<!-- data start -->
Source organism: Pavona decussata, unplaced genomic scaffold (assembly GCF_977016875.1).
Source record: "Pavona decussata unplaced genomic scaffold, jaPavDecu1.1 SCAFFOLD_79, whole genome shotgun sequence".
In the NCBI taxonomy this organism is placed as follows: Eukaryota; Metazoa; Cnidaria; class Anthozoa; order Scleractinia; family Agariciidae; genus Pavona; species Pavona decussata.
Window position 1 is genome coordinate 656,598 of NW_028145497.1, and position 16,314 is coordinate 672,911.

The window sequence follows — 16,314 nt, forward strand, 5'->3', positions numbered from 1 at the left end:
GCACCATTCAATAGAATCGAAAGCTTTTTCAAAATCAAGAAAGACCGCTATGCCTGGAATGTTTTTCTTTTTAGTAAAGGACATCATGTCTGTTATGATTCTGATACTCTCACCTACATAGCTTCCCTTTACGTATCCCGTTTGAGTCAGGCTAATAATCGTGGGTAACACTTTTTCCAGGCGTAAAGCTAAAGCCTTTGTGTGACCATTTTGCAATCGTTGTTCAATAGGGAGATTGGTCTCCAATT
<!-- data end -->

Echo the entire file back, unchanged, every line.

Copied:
Source organism: Pavona decussata, unplaced genomic scaffold (assembly GCF_977016875.1).
Source record: "Pavona decussata unplaced genomic scaffold, jaPavDecu1.1 SCAFFOLD_79, whole genome shotgun sequence".
In the NCBI taxonomy this organism is placed as follows: Eukaryota; Metazoa; Cnidaria; class Anthozoa; order Scleractinia; family Agariciidae; genus Pavona; species Pavona decussata.
Window position 1 is genome coordinate 656,598 of NW_028145497.1, and position 16,314 is coordinate 672,911.

The window sequence follows — 16,314 nt, forward strand, 5'->3', positions numbered from 1 at the left end:
GCACCATTCAATAGAATCGAAAGCTTTTTCAAAATCAAGAAAGACCGCTATGCCTGGAATGTTTTTCTTTTTAGTAAAGGACATCATGTCTGTTATGATTCTGATACTCTCACCTACATAGCTTCCCTTTACGTATCCCGTTTGAGTCAGGCTAATAATCGTGGGTAACACTTTTTCCAGGCGTAAAGCTAAAGCCTTTGTGTGACCATTTTGCAATCGTTGTTCAATAGGGAGATTGGTCTCCAATT